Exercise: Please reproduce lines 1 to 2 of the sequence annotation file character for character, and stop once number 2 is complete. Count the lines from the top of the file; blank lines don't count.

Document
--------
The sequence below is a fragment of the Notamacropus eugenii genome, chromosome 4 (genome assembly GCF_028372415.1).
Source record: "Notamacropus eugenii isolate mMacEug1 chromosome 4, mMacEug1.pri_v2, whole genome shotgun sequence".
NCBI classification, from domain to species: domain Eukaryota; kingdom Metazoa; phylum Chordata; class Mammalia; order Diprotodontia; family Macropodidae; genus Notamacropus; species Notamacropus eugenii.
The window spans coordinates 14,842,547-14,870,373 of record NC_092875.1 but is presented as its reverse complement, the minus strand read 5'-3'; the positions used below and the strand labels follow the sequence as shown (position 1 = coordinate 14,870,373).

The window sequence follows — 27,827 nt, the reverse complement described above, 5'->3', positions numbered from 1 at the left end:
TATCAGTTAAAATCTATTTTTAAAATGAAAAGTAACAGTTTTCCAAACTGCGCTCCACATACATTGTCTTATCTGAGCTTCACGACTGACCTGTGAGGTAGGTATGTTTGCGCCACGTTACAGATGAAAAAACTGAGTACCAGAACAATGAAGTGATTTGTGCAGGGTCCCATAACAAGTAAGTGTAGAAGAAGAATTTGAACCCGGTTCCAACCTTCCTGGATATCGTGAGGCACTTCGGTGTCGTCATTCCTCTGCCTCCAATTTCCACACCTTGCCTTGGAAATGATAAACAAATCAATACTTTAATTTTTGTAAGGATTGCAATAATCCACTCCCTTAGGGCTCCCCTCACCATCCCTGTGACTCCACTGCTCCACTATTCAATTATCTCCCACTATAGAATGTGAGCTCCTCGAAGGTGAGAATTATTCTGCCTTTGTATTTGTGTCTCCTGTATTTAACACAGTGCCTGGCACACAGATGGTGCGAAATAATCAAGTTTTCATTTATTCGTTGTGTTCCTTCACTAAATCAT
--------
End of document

The sequence below is a fragment of the Notamacropus eugenii genome, chromosome 4 (genome assembly GCF_028372415.1).
Source record: "Notamacropus eugenii isolate mMacEug1 chromosome 4, mMacEug1.pri_v2, whole genome shotgun sequence".